I have taken flight
Into the dawn of a pure delight;
              And my song upsprings
              Upon mighty wings,
To the light of thy smile's imaginings;—
              Into the Heaven
              Where Faith was driven
When Earth by the winter storm was riven;
              From the rock and chain
              Of a hopeless pain
Up to thy Heaven I soar again;—
              From the lowliest grave
              That Truth dared brave,
Seeking even Death, to redeem the Slave;
              Like an angel's psalm,
              To the realms of calm,
Where Love is heal'd with immortal balm;—
              To the azure sky
              Of Faith's visions high
Of a serene Eternity,—
              Where Toil is blest,
              And where Hope may rest
To gaze in the eyes of the Loveliest.

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REALIZED earnestness, in every game
Flung, like Thor's hammer, always at an aim.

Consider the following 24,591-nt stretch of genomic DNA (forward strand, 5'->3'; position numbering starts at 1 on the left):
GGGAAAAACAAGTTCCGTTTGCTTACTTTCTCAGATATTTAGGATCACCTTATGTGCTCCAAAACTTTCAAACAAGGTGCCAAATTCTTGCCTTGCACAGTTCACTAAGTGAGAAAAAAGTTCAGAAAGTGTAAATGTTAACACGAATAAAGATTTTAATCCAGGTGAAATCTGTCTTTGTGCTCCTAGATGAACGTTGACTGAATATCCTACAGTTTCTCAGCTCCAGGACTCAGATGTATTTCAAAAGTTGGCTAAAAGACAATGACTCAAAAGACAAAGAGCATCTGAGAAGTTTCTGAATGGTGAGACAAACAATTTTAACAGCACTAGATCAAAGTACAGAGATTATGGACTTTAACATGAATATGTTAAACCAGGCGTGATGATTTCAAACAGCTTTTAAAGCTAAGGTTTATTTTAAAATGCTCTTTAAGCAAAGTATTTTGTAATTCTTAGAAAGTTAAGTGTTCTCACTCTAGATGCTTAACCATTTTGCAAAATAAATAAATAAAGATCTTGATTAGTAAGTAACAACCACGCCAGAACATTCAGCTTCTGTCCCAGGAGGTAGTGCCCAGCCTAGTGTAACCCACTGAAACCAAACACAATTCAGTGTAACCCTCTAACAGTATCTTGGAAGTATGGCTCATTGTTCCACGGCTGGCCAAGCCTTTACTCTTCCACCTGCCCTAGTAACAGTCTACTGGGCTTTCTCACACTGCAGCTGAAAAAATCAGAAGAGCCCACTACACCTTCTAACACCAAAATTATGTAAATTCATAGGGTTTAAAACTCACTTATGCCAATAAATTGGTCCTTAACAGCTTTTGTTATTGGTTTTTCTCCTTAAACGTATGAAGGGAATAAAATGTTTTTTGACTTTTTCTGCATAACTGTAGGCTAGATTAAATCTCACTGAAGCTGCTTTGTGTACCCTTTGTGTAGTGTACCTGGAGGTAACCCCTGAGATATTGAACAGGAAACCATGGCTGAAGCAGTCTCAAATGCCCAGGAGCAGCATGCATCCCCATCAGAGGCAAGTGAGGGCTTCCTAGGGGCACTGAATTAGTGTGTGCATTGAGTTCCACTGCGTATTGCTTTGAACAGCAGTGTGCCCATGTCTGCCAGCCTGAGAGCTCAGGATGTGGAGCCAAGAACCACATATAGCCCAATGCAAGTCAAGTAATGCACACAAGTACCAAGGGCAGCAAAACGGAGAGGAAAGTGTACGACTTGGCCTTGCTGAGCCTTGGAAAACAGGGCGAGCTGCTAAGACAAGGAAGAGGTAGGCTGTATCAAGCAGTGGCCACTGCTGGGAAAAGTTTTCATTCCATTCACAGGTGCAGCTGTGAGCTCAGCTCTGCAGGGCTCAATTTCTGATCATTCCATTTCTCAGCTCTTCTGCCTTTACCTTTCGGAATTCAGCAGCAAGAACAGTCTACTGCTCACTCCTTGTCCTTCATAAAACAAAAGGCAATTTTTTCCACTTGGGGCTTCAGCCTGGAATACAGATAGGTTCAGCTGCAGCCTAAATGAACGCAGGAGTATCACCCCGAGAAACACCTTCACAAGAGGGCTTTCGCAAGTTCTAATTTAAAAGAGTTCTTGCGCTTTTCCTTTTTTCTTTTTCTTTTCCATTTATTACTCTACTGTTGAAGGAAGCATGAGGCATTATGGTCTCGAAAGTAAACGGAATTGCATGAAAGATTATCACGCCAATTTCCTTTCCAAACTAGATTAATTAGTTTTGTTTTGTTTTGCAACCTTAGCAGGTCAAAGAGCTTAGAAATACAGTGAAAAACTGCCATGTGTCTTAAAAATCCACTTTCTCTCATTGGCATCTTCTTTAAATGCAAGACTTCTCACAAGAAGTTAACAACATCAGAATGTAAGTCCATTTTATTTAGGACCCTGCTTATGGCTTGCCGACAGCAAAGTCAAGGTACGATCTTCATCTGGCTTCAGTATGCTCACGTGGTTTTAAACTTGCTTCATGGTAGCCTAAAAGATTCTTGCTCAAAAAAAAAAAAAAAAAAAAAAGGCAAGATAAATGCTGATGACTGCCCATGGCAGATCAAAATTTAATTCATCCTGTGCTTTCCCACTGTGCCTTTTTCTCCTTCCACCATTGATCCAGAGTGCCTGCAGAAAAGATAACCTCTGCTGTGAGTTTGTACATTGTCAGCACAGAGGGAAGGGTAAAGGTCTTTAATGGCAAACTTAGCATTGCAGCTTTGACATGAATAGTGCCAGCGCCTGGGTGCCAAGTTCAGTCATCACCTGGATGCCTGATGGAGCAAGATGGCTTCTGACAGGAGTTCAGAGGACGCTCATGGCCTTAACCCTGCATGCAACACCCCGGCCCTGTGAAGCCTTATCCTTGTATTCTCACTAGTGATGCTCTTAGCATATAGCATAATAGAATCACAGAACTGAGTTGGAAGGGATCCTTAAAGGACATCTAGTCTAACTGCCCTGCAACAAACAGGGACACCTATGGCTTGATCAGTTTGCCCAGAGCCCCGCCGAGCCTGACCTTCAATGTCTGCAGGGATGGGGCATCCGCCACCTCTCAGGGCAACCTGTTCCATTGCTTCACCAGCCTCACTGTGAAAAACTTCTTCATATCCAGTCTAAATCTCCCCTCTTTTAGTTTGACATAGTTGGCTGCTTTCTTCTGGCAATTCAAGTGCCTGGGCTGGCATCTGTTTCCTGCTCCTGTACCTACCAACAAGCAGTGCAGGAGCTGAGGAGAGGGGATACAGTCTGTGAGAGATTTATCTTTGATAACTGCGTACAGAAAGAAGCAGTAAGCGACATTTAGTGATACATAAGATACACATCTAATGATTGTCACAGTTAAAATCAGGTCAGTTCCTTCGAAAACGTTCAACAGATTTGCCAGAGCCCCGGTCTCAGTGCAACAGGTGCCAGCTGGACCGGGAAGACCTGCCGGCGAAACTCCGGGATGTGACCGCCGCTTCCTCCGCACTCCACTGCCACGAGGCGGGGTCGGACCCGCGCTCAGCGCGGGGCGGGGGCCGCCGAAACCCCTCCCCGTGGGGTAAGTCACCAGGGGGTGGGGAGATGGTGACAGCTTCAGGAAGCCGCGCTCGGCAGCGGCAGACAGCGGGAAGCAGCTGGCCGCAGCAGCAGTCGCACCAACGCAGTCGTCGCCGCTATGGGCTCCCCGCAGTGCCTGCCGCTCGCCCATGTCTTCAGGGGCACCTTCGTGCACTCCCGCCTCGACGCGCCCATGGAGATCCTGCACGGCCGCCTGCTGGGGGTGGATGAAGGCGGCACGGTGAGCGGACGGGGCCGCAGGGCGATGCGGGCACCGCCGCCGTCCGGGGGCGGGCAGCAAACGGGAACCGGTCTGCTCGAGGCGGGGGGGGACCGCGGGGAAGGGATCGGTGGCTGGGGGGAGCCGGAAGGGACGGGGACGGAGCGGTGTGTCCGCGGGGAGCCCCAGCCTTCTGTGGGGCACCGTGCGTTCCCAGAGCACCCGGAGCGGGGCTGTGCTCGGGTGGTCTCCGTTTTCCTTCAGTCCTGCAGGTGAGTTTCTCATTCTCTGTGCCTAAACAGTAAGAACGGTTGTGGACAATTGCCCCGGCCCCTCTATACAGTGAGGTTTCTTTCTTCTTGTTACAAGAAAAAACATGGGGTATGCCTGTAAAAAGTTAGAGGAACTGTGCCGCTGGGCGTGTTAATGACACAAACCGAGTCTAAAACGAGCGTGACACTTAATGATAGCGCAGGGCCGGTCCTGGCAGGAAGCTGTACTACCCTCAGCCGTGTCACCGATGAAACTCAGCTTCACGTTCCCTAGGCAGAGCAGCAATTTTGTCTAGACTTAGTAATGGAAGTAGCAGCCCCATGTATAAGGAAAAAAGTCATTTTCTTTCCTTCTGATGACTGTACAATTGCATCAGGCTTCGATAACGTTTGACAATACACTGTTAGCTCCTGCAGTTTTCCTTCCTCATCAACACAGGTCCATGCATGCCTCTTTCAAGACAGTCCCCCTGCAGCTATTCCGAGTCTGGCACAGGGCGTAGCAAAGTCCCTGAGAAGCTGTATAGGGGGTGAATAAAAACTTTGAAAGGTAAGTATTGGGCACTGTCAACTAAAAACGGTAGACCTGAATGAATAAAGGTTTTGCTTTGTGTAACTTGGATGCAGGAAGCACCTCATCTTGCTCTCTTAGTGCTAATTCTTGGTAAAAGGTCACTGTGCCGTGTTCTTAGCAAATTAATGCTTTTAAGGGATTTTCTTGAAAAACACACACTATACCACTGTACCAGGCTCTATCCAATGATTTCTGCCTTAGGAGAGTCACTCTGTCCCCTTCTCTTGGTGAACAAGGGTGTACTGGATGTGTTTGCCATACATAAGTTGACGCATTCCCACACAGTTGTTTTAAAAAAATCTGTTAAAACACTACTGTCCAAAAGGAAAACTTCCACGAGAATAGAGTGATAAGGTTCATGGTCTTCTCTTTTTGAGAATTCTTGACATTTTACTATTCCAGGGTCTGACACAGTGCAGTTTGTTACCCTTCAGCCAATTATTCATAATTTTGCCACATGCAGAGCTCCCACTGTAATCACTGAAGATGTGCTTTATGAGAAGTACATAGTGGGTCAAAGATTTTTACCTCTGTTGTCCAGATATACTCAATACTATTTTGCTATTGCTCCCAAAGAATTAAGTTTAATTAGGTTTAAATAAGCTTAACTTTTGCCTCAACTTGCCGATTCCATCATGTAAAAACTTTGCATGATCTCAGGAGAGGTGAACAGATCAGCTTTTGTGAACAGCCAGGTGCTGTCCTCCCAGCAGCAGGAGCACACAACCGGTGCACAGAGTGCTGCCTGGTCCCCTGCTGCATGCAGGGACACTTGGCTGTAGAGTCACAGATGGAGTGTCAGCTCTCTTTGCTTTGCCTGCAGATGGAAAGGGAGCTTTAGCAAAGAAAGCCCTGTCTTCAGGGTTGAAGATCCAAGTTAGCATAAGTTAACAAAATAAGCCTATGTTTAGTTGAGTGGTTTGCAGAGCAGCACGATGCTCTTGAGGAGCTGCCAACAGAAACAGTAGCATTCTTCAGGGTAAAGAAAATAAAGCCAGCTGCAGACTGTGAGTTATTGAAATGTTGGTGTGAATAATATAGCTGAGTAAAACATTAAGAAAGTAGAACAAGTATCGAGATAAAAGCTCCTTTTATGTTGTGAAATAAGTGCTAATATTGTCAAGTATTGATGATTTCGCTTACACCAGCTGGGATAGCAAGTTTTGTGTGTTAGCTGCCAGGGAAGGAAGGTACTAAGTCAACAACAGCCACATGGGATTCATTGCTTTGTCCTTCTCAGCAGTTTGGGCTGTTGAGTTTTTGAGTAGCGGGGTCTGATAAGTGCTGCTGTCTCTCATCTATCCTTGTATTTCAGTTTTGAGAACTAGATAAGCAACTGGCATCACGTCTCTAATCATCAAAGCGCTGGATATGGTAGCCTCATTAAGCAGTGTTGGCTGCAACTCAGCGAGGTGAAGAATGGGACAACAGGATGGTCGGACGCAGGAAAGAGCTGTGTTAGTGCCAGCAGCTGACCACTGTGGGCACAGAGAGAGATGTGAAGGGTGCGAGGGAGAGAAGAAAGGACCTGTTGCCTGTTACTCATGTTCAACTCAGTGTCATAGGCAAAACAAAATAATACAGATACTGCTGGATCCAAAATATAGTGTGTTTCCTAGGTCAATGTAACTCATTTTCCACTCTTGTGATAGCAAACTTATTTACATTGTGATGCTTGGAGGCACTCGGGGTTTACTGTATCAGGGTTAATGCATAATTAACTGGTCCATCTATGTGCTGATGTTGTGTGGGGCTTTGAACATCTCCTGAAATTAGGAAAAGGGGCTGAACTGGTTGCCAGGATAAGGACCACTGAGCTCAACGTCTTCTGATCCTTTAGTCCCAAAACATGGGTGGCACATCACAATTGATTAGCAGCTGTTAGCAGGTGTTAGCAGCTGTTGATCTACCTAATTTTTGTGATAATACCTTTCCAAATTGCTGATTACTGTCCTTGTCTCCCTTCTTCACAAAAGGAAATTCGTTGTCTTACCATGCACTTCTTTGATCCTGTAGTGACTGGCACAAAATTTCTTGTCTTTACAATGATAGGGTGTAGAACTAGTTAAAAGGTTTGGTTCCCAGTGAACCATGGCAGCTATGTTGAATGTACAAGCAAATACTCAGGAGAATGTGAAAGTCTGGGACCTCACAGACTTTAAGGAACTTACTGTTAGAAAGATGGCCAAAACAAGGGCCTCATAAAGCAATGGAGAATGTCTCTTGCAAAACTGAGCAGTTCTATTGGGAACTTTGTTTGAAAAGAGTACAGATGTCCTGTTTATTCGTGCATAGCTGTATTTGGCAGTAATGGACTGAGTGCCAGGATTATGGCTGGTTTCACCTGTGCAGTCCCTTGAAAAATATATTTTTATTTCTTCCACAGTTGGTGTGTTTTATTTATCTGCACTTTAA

Heart-action, valour's heart-felt cheerfulness,
Making the firm lips smile in grief's worst stress.


Due keeping, though none witness, claim, or force,
Whatever bond thy conscience doth endorse.


What conscience warrants thee thy right shall be:
RIGHT is the secret of Eternity.


The perfect sight of duty; thought that moulds
A rounded life, and all its aim beholds.


The debt of Life.   To what?   Unto the whole
Of Life,—unto the Universal Soul.


The soul's due exercize, by will impell'd:
The courser of a chariot, driven and held.


Healthfullest life of thought, look, word, and deed:
Of endless worth the never failing seed.


Inaction: the soul's sleep: God doth not die,
Needing no rest in his eternity.


The child of Exercize and Truth, whom Mirth
Nursed from the very moment of its birth.


Trust in the Beautiful.   Undoubting Youth!
Thy Mistress is not truer than God's Truth.


The baluster of life, whose stairs are creeds
Whereon the eternal soul tow'rd God proceeds.


Obeisance unto Greatness understood:
The first step of a human life toward Good.


An offering unto God, a gift of worth;
The halcyon of the storms that toss our earth.


The thankful smile that lights the martyr's pyre;